An FSL offers an alternative method to reduce the diaphragm thickness. The OFPTS is adjusted on a 3D-stage system (Aerotech ABL1000) with nanometre precision controlled by a computer. The stage holds the sensor with the tip pointing towards the focus lens (Figure 9a). The tilt of the holder is manually adjustable in two directions (ϕ and θ) to allow positioning the diaphragm to the focal point. The etching was undertaken using an FSL HighQ femtoREGEN 355 (Figure 9b). The pulse energy is adjustable up to 10 μ J , with a pulse width of 300 fs at a wavelength of 1035 nm ± 5 nm. To guarantee an equally spatially-distributed femtosecond laser beam (FSLB), lenses and mirrors guided the laser pulse to a high level of precision when focused on the diaphragm. A specially-designed code was loaded into the computer to move the stage and to control the FSL.
Figure 9. (a) OFPTS mounted vertically on the 3D-stage system; (b) FSL HighQ femtoREGENT 355 and equipment.
Figure 9. (a) OFPTS mounted vertically on the 3D-stage system; (b) FSL HighQ femtoREGENT 355 and equipment.
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During the etching process, an increased amount of residual particles was observed, leading to an increased thickness in the remaining area (Figure 10a). During the etching process, the FPI spectrum was acquired also online and demonstrated a shift during the etching (Figure 10b). This was observed to be similar to the etching with HF acid, indicating a successful etching step. As soon as the FSLB etches the area of the diaphragm where the core of the SMF reflects the light, the reflective signal was extinguished. This can be explained by the ridge structure of the diaphragm, causing a scattering of the light. This initial results indicate that this highly novel technique works, but more work is required to improve the method.
Figure 10. (a) Etching process by the FSL; (b) reflected FPI spectrum.
Figure 10. (a) Etching process by the FSL; (b) reflected FPI spectrum.
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3.3.3. Highly Sensitive OFPTS

As the OFPTS diaphragm becomes thinner, it will be also more fragile. If the diaphragm becomes too thin, it can crack during the etching (Figure 11a). If the etching process was successful, the sensor tip appears clean, and the SMF becomes clearly visible (Figure 11b). After using the sensor extensively for measurements, small glass particles can break from the walls and accumulate on the inside of the diaphragm (Figure 11c). To avoid this accumulation, a clean environment and fabrication process is mandatory.
Figure 11. Top-view of: (a) a diaphragm with a big hole (1) caused by over-etching; (b) clean 2–3 μm-thick diaphragm with: (1) CAP; (2) cavity and (3) SMF; (c) long-term used sensor, with small accumulated glass particles (1).
Figure 11. Top-view of: (a) a diaphragm with a big hole (1) caused by over-etching; (b) clean 2–3 μm-thick diaphragm with: (1) CAP; (2) cavity and (3) SMF; (c) long-term used sensor, with small accumulated glass particles (1).
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4. Testing and Results of the OFPTS System

The OFPTS were cleaned and tested for sensitivity, resolution and stability in both pressure and temperature. These experimental tests were conducted in water and in air.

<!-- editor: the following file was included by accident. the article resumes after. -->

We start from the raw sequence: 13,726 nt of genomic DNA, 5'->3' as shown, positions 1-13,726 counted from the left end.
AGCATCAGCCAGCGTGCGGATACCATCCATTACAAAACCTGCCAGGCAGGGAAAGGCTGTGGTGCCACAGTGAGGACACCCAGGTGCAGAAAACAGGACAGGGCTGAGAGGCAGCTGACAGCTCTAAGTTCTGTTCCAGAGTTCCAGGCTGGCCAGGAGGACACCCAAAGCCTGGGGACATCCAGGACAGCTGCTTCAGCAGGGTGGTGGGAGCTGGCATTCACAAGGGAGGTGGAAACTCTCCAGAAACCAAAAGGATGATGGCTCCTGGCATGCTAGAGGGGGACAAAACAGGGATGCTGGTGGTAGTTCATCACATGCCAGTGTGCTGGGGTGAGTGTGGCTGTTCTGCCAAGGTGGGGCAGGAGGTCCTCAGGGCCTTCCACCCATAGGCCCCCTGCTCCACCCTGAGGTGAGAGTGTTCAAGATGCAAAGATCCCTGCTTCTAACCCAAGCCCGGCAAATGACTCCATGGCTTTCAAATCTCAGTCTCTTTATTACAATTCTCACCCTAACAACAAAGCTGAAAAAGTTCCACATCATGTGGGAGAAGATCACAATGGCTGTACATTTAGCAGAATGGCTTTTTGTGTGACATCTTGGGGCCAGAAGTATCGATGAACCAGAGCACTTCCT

4.1. Pressure Sensitivity and Resolution

The OFPTS are first tested for their pressure sensitivity ( s P ). The shift of the FPI spectrum is calculated by applying a pressure up to 100 kPa, in a pressure chamber designed for the OFPTS (Figure 12a). The OFPTS is mounted in the chamber to a ferrule connector (FC) and is in close proximity to an Arduino nano Board with a BMP085 pressure reference sensor. An air-tank pumped compressed air into the chamber, which is capable of containing pressure up to 10 bar. This caused a shift in the FPI spectrum (Figure 12b). The fixed FBG indicates a stable temperature in the chamber. The pressure sensitivity ( s p ) was calculated by the initial position and the position at the end pressure level, corresponding to Equation (2), and stored in the computer for each sensor individually.
Figure 12. (a) Pressure chamber up to 10 bar; (b) FPI spectrum with stable FBG.
Figure 12. (a) Pressure chamber up to 10 bar; (b) FPI spectrum with stable FBG.
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The OFPTS present in this investigation has achieved a sensitivity range of 2–10 nm kPa , depending on the diaphragm thickness. This allows a pressure resolution of better than 0.1 cm H 2 O. To analyse the pressure resolution, the sensor is mounted in a beaker filled with water. A reference sensor (Freescale Semiconductor, MPXV7002) with a pressure range of - 2 + 2 kPa was also mounted on the beaker. The water level was increased in 1-mm steps every 1 min, with a syringe of 8 mL of water to minimize interference. Additionally, a scale was used to calculate the water level by their weight (Figure 13a). The result (Figure 13b) demonstrates the good correlations of the OFPTS to the scale and appears to be more accurate than the reference sensor. The resolution is better than Δ P = 10 Pa (0.1 cm H 2 O), which is sufficient for standard medical equipment.
Figure 13. (a) Beaker with OFPTS, MPXV7002 reference sensor and scale; (b) increased pressure with successive 1-mm steps of water.
Figure 13. (a) Beaker with OFPTS, MPXV7002 reference sensor and scale; (b) increased pressure with successive 1-mm steps of water.
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4.2. Temperature Sensitivity and Resolution